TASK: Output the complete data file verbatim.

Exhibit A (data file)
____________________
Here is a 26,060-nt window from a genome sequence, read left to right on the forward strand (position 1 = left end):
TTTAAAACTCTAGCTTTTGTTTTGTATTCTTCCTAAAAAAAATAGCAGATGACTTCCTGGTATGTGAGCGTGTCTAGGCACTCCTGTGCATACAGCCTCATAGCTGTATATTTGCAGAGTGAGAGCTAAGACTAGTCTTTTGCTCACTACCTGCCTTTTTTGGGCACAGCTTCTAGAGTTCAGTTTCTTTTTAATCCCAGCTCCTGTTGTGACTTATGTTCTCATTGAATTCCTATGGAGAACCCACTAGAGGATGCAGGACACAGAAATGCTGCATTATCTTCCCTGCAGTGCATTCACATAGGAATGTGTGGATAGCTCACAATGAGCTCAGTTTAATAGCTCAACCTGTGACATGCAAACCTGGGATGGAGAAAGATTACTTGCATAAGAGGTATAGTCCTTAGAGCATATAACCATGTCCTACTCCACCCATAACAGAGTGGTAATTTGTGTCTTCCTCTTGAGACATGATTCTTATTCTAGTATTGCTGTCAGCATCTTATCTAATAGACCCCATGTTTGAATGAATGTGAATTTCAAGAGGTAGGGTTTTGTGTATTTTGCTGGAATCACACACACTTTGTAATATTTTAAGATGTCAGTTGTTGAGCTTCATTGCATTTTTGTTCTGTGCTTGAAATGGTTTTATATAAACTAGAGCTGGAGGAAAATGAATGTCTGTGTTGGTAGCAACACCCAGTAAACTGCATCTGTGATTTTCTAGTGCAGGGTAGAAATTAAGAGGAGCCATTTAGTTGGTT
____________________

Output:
Here is a 26,060-nt window from a genome sequence, read left to right on the forward strand (position 1 = left end):
TTTAAAACTCTAGCTTTTGTTTTGTATTCTTCCTAAAAAAAATAGCAGATGACTTCCTGGTATGTGAGCGTGTCTAGGCACTCCTGTGCATACAGCCTCATAGCTGTATATTTGCAGAGTGAGAGCTAAGACTAGTCTTTTGCTCACTACCTGCCTTTTTTGGGCACAGCTTCTAGAGTTCAGTTTCTTTTTAATCCCAGCTCCTGTTGTGACTTATGTTCTCATTGAATTCCTATGGAGAACCCACTAGAGGATGCAGGACACAGAAATGCTGCATTATCTTCCCTGCAGTGCATTCACATAGGAATGTGTGGATAGCTCACAATGAGCTCAGTTTAATAGCTCAACCTGTGACATGCAAACCTGGGATGGAGAAAGATTACTTGCATAAGAGGTATAGTCCTTAGAGCATATAACCATGTCCTACTCCACCCATAACAGAGTGGTAATTTGTGTCTTCCTCTTGAGACATGATTCTTATTCTAGTATTGCTGTCAGCATCTTATCTAATAGACCCCATGTTTGAATGAATGTGAATTTCAAGAGGTAGGGTTTTGTGTATTTTGCTGGAATCACACACACTTTGTAATATTTTAAGATGTCAGTTGTTGAGCTTCATTGCATTTTTGTTCTGTGCTTGAAATGGTTTTATATAAACTAGAGCTGGAGGAAAATGAATGTCTGTGTTGGTAGCAACACCCAGTAAACTGCATCTGTGATTTTCTAGTGCAGGGTAGAAATTAAGAGGAGCCATTTAGTTGGTT